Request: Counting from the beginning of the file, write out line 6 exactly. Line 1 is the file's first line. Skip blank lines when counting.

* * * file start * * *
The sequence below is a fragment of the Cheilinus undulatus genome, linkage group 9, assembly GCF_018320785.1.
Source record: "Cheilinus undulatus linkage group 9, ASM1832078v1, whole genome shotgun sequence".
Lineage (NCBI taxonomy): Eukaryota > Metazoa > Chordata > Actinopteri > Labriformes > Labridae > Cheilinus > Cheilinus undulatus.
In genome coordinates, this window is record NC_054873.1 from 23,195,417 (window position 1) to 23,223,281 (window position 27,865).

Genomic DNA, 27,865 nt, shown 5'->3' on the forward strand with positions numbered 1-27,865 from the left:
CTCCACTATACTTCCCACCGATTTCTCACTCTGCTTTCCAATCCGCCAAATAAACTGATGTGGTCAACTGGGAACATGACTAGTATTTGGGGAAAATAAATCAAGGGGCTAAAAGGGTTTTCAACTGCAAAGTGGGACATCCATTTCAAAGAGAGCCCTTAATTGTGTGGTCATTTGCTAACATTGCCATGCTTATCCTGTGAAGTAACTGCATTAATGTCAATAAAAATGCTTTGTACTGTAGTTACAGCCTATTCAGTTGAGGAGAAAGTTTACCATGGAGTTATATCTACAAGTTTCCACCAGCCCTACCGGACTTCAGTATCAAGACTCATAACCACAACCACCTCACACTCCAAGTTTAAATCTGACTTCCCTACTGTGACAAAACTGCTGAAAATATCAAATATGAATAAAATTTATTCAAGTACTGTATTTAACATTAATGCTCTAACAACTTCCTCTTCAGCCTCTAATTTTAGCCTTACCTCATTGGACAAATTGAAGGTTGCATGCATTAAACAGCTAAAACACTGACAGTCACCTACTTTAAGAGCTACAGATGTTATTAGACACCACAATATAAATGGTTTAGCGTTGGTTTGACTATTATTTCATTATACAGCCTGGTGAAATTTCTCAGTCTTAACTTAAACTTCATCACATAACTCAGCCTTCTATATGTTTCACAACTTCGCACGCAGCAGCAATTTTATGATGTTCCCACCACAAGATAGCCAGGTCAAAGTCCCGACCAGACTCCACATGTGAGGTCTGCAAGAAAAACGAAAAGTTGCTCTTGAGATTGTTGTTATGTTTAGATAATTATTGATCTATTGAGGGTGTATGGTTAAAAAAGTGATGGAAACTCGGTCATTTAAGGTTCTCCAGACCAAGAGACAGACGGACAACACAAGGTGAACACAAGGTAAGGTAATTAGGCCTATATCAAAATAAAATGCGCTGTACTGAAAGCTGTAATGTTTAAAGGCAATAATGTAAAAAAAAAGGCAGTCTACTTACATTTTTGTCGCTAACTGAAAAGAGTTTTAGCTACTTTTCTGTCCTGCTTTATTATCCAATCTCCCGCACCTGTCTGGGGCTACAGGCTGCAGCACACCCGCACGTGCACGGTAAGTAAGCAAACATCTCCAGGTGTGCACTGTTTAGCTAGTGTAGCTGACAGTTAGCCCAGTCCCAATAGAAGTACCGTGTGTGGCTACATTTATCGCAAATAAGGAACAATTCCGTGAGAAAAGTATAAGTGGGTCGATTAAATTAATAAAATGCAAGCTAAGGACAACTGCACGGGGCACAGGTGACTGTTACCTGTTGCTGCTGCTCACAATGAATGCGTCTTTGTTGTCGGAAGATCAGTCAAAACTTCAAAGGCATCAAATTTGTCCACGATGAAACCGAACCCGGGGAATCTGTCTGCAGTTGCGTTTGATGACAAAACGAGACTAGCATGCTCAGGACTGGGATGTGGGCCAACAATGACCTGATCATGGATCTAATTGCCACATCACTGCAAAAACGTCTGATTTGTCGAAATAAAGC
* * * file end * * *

CTCCACTATACTTCCCACCGATTTCTCACTCTGCTTTCCAATCCGCCAAATAAACTGATGTGGTCAACTGGGAACATGACTAGTATTTGGGGAAAATAAATCAAGGGGCTAAAAGGGTTTTCAACTGCAAAGTGGGACATCCATTTCAAAGAGAGCCCTTAATTGTGTGGTCATTTGCTAACATTGCCATGCTTATCCTGTGAAGTAACTGCATTAATGTCAATAAAAATGCTTTGTACTGTAGTTACAGCCTATTCAGTTGAGGAGAAAGTTTACCATGGAGTTATATCTACAAGTTTCCACCAGCCCTACCGGACTTCAGTATCAAGACTCATAACCACAACCACCTCACACTCCAAGTTTAAATCTGACTTCCCTACTGTGACAAAACTGCTGAAAATATCAAATATGAATAAAATTTATTCAAGTACTGTATTTAACATTAATGCTCTAACAACTTCCTCTTCAGCCTCTAATTTTAGCCTTACCTCATTGGACAAATTGAAGGTTGCATGCATTAAACAGCTAAAACACTGACAGTCACCTACTTTAAGAGCTACAGATGTTATTAGACACCACAATATAAATGGTTTAGCGTTGGTTTGACTATTATTTCATTATACAGCCTGGTGAAATTTCTCAGTCTTAACTTAAACTTCATCACATAACTCAGCCTTCTATATGTTTCACAACTTCGCACGCAGCAGCAATTTTATGATGTTCCCACCACAAGATAGCCAGGTCAAAGTCCCGACCAGACTCCACATGTGAGGTCTGCAAGAAAAACGAAAAGTTGCTCTTGAGATTGTTGTTATGTTTAGATAATTATTGATCTATTGAGGGTGTATGGTTAAAAAAGTGATGGAAACTCGGTCATTTAAGGTTCTCCAGACCAAGAGACAGACGGACAACACAAGGTGAACACAAGGTAAGGTAATTAGGCCTATATCAAAATAAAATGCGCTGTACTGAAAGCTGTAATGTTTAAAGGCAATAATGTAAAAAAAAAGGCAGTCTACTTACATTTTTGTCGCTAACTGAAAAGAGTTTTAGCTACTTTTCTGTCCTGCTTTATTATCCAATCTCCCGCACCTGTCTGGGGCTACAGGCTGCAGCACACCCGCACGTGCACGGTAAGTAAGCAAACATCTCCAGGTGTGCACTGTTTAGCTAGTGTAGCTGACAGTTAGCCCAGTCCCAATAGAAGTACCGTGTGTGGCTACATTTATCGCAAATAAGGAACAATTCCGTGAGAAAAGTATAAGTGGGTCGATTAAATTAATAAAATGCAAGCTAAGGACAACTGCACGGGGCACAGGTGACTGTTACCTGTTGCTGCTGCTCACAATGAATGCGTCTTTGTTGTCGGAAGATCAGTCAAAACTTCAAAGGCATCAAATTTGTCCACGATGAAACCGAACCCGGGGAATCTGTCTGCAGTTGCGTTTGATGACAAAACGAGACTAGCATGCTCAGGACTGGGATGTGGGCCAACAATGACCTGATCATGGATCTAATTGCCACATCACTGCAAAAACGTCTGATTTGTCGAAATAAAGC